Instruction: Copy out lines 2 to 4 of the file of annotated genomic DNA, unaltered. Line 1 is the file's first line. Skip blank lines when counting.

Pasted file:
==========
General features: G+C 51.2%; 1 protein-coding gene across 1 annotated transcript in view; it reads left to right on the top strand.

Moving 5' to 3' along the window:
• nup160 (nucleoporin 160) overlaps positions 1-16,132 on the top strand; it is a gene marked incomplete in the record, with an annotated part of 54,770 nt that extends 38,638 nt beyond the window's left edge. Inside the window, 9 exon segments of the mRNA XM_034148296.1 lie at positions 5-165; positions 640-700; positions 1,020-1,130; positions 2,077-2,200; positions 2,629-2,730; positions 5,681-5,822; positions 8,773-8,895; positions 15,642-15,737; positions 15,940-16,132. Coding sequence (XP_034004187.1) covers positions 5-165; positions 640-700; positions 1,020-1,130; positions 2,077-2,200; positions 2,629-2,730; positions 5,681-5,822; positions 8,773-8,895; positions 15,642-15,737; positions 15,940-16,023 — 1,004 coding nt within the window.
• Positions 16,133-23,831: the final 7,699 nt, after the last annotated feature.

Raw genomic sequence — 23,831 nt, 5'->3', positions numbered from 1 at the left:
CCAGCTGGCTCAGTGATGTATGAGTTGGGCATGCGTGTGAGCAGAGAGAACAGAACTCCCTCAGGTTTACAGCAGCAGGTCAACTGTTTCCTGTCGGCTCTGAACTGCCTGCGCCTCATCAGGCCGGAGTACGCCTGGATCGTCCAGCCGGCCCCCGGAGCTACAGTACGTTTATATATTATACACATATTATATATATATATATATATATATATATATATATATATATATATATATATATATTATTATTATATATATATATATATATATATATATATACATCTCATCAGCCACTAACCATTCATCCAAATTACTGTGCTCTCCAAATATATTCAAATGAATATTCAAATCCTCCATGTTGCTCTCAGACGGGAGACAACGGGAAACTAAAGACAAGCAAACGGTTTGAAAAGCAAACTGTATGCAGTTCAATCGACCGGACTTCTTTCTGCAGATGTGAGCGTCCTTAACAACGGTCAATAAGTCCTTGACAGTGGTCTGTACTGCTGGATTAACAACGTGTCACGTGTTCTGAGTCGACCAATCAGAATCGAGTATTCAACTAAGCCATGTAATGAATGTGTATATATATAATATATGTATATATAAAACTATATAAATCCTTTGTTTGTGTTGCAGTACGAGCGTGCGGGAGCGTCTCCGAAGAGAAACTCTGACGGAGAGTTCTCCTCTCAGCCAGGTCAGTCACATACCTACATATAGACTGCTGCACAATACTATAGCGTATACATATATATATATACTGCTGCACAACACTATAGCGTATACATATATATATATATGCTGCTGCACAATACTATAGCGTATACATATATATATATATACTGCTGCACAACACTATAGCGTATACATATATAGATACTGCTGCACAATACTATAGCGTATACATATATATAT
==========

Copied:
Moving 5' to 3' along the window:
• nup160 (nucleoporin 160) overlaps positions 1-16,132 on the top strand; it is a gene marked incomplete in the record, with an annotated part of 54,770 nt that extends 38,638 nt beyond the window's left edge. Inside the window, 9 exon segments of the mRNA XM_034148296.1 lie at positions 5-165; positions 640-700; positions 1,020-1,130; positions 2,077-2,200; positions 2,629-2,730; positions 5,681-5,822; positions 8,773-8,895; positions 15,642-15,737; positions 15,940-16,132. Coding sequence (XP_034004187.1) covers positions 5-165; positions 640-700; positions 1,020-1,130; positions 2,077-2,200; positions 2,629-2,730; positions 5,681-5,822; positions 8,773-8,895; positions 15,642-15,737; positions 15,940-16,023 — 1,004 coding nt within the window.
• Positions 16,133-23,831: the final 7,699 nt, after the last annotated feature.